If you are serving ham for your holiday meal, there is a fundamental question you need to answer before choosing a wine to pair with ham. What type of ham do you have? There’s a plethora of hams … canned, fresh, bone-in, bone out, spiral cut, black forest…and you know what? None of that matters.
For hundreds of years, wine bottle shapes have stayed the same. Shapes for Bordeaux wine bottles have straight sides. Burgundian wine bottle shapes are wider than Bordeaux bottles and have sloping shoulders. Just to really mess with us, those tricky French made the Rhone style wines come in bottles that are almost Burgundian in shape but are actually just a little thinner and taller. Most new world wineries use the same ones for Burgundy and Rhone but the French bottles are technically different. The Champagne bottle form matches function because there is a “sh**load” of pressure in there. A different shape or thinner glass would likely result in a dangerous incident when it breaks under pressure, causing an explosion complete with shrapnel. Then there is the Champagne cork that’s moving at roughly twice the speed of sound and is guaranteed to take out an eye, hit a guy in the crotch or a woman in the chest – possibly all three at once if you subscribe to the JFK single bullet theory.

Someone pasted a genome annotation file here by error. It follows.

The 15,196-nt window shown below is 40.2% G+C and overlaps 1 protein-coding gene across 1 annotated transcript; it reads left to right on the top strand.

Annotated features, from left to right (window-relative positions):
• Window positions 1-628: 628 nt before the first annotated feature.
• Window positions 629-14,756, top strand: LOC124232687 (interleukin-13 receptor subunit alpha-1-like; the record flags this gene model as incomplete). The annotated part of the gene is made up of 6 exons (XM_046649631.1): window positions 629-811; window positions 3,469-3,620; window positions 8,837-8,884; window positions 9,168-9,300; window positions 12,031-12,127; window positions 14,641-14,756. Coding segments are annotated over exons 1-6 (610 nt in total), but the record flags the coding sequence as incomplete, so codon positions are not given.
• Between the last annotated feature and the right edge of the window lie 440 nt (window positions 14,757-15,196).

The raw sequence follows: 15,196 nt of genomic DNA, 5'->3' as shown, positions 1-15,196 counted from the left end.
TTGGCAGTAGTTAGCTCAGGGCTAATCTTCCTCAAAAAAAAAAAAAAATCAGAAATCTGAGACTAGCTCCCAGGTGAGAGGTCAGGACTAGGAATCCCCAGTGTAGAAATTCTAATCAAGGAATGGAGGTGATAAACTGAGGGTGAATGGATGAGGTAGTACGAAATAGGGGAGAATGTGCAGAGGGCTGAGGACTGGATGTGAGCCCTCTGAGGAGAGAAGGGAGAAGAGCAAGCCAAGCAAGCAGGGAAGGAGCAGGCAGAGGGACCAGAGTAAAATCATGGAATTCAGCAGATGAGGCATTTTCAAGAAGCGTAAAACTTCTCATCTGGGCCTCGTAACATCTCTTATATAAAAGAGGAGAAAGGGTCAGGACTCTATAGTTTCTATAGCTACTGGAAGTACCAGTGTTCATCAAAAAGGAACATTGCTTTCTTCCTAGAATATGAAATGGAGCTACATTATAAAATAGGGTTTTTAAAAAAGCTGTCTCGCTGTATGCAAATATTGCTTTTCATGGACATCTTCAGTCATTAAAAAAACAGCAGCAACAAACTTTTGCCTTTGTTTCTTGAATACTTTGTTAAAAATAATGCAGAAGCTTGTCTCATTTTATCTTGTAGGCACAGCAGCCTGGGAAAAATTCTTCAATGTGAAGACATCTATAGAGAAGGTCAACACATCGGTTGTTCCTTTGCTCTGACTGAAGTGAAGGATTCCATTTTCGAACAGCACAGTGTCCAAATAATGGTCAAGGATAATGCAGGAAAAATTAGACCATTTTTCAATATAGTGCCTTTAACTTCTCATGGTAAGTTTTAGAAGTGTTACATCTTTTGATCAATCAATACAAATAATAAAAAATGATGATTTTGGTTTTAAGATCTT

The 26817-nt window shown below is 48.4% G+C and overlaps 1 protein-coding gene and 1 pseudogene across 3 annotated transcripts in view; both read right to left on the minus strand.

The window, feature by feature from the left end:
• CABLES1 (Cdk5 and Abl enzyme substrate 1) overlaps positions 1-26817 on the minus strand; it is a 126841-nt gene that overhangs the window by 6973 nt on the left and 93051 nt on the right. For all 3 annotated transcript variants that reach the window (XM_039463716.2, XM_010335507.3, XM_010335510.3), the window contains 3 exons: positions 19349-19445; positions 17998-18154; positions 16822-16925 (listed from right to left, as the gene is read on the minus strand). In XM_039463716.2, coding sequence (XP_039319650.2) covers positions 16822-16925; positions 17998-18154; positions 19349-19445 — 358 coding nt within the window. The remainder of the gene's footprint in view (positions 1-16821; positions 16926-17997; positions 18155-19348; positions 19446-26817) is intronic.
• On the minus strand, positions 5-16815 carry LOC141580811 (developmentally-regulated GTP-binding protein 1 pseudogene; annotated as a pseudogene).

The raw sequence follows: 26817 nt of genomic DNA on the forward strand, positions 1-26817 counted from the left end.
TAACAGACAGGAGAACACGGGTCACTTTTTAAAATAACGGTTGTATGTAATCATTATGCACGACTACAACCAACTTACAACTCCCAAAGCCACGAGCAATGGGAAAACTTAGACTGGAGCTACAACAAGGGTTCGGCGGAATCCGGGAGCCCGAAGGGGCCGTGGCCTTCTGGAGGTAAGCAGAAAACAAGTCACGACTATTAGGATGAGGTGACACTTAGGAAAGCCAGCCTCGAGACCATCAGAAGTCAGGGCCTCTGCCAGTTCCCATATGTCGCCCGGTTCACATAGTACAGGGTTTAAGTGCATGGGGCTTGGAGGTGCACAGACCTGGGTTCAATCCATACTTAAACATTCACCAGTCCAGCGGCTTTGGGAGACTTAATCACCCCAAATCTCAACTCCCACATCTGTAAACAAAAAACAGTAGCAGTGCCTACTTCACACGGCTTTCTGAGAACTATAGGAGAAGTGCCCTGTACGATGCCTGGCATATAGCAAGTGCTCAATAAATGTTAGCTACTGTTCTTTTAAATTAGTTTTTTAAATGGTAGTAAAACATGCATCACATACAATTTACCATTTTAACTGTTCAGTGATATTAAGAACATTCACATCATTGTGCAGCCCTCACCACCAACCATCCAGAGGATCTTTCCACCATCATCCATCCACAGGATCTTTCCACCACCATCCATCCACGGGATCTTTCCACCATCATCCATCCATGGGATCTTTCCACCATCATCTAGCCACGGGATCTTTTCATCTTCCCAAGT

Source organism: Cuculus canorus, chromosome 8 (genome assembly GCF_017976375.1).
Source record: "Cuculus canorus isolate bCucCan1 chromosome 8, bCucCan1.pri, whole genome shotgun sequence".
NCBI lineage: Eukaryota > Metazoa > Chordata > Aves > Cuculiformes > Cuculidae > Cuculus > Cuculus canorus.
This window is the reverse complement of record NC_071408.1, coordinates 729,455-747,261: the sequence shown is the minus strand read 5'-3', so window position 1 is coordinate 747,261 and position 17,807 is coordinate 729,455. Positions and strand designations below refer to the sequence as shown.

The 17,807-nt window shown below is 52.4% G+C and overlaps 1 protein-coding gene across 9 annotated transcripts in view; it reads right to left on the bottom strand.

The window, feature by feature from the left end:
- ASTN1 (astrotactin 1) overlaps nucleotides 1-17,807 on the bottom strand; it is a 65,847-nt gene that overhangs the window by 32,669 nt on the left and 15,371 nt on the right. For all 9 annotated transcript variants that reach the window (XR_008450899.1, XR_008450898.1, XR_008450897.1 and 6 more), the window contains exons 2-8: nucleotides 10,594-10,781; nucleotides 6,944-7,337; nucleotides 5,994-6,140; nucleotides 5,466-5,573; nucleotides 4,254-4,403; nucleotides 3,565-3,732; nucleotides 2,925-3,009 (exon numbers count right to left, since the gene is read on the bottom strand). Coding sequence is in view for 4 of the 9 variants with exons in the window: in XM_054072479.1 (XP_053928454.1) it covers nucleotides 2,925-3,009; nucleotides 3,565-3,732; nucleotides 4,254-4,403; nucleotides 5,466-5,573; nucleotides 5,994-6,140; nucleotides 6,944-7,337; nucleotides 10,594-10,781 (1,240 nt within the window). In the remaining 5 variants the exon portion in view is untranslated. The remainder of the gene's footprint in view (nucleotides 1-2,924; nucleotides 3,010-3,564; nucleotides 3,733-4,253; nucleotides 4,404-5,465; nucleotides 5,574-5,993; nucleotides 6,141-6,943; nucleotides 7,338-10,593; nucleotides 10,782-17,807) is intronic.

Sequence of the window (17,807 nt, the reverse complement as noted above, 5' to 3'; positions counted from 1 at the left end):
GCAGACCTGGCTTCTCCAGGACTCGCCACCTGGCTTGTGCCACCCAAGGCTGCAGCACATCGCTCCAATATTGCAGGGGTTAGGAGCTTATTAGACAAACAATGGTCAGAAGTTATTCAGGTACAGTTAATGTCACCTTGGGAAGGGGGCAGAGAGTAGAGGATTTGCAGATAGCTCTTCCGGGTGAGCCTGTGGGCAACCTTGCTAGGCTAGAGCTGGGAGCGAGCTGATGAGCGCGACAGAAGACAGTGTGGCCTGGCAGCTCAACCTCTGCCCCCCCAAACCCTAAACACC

How much wine is in each bottle?
Wine is measured in milliliters. The standard amount of wine in each bottle is 750 milliliters, which is equivalent to 25 fluid ounces.
How many grapes are used to create each bottle?
It takes approximately 2.5 pounds of grapes to make each bottle of wine. Although grapevines vary widely in their ability to produce grapes, an average vine can generate somewhere between 15 and 20 pounds of grapes over a three-year period. This means that a typical grapevine can turn out six to eight bottles of wine in about three years. As grapevines age, they grow significantly longer and wider, producing more grapes and, thus, more wine.
Step One: Extracting Flavor
The luscious flavor and aroma must be extracted from the fruit before any other step in the winemaking process. This can be accomplished by chopping, crushing, pressing, boiling, or soaking the grapes. Before taking any of these actions, the fruit must be properly prepared. Sometimes, the grapes are peeled and the seeds are removed, though neither of these actions is essential to the procedure. Before extraction, all grapes with brown spots or signs of mold or rot are rejected from the winemaking process.